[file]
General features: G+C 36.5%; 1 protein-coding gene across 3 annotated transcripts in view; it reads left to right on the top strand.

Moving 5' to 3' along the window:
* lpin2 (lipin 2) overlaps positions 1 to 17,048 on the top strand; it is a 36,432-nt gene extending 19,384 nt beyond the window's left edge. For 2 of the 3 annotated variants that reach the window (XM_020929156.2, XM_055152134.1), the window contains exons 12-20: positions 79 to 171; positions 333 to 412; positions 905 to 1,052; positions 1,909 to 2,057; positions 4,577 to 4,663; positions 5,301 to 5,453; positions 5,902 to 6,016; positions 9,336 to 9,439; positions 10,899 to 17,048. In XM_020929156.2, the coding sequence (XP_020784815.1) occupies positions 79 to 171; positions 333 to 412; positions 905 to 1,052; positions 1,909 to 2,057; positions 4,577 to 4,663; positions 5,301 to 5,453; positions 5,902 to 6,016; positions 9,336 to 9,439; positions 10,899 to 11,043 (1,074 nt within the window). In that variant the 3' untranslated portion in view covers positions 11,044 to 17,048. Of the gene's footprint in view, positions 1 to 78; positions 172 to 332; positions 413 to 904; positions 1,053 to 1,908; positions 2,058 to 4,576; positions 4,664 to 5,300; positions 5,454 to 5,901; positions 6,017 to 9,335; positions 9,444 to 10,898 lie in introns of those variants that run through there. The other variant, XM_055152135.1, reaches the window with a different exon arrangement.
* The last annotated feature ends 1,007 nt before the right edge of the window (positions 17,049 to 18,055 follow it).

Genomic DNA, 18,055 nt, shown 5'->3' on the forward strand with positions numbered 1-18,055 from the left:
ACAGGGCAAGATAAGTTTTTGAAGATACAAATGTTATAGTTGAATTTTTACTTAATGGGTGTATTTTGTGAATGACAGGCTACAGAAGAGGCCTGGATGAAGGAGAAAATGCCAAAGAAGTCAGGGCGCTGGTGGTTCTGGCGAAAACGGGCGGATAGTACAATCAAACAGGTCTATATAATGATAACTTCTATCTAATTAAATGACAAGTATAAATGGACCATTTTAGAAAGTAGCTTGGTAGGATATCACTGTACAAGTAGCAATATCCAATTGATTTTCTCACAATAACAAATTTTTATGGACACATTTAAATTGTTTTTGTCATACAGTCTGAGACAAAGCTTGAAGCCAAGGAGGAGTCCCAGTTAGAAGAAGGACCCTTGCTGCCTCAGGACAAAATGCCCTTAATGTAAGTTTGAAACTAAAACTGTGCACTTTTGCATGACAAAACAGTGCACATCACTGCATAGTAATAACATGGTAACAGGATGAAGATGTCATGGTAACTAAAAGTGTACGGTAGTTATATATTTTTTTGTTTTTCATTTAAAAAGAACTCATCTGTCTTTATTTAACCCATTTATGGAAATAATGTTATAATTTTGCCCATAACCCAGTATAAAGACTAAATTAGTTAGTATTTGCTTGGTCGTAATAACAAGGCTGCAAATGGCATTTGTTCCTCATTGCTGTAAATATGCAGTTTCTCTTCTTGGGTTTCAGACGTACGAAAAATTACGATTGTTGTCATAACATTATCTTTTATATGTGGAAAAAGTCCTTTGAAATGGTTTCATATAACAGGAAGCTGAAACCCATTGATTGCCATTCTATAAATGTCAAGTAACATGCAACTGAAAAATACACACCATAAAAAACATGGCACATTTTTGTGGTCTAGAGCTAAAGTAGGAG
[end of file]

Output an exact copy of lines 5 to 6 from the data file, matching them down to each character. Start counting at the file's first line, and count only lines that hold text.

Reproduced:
Genomic DNA, 18,055 nt, shown 5'->3' on the forward strand with positions numbered 1-18,055 from the left:
ACAGGGCAAGATAAGTTTTTGAAGATACAAATGTTATAGTTGAATTTTTACTTAATGGGTGTATTTTGTGAATGACAGGCTACAGAAGAGGCCTGGATGAAGGAGAAAATGCCAAAGAAGTCAGGGCGCTGGTGGTTCTGGCGAAAACGGGCGGATAGTACAATCAAACAGGTCTATATAATGATAACTTCTATCTAATTAAATGACAAGTATAAATGGACCATTTTAGAAAGTAGCTTGGTAGGATATCACTGTACAAGTAGCAATATCCAATTGATTTTCTCACAATAACAAATTTTTATGGACACATTTAAATTGTTTTTGTCATACAGTCTGAGACAAAGCTTGAAGCCAAGGAGGAGTCCCAGTTAGAAGAAGGACCCTTGCTGCCTCAGGACAAAATGCCCTTAATGTAAGTTTGAAACTAAAACTGTGCACTTTTGCATGACAAAACAGTGCACATCACTGCATAGTAATAACATGGTAACAGGATGAAGATGTCATGGTAACTAAAAGTGTACGGTAGTTATATATTTTTTTGTTTTTCATTTAAAAAGAACTCATCTGTCTTTATTTAACCCATTTATGGAAATAATGTTATAATTTTGCCCATAACCCAGTATAAAGACTAAATTAGTTAGTATTTGCTTGGTCGTAATAACAAGGCTGCAAATGGCATTTGTTCCTCATTGCTGTAAATATGCAGTTTCTCTTCTTGGGTTTCAGACGTACGAAAAATTACGATTGTTGTCATAACATTATCTTTTATATGTGGAAAAAGTCCTTTGAAATGGTTTCATATAACAGGAAGCTGAAACCCATTGATTGCCATTCTATAAATGTCAAGTAACATGCAACTGAAAAATACACACCATAAAAAACATGGCACATTTTTGTGGTCTAGAGCTAAAGTAGGAG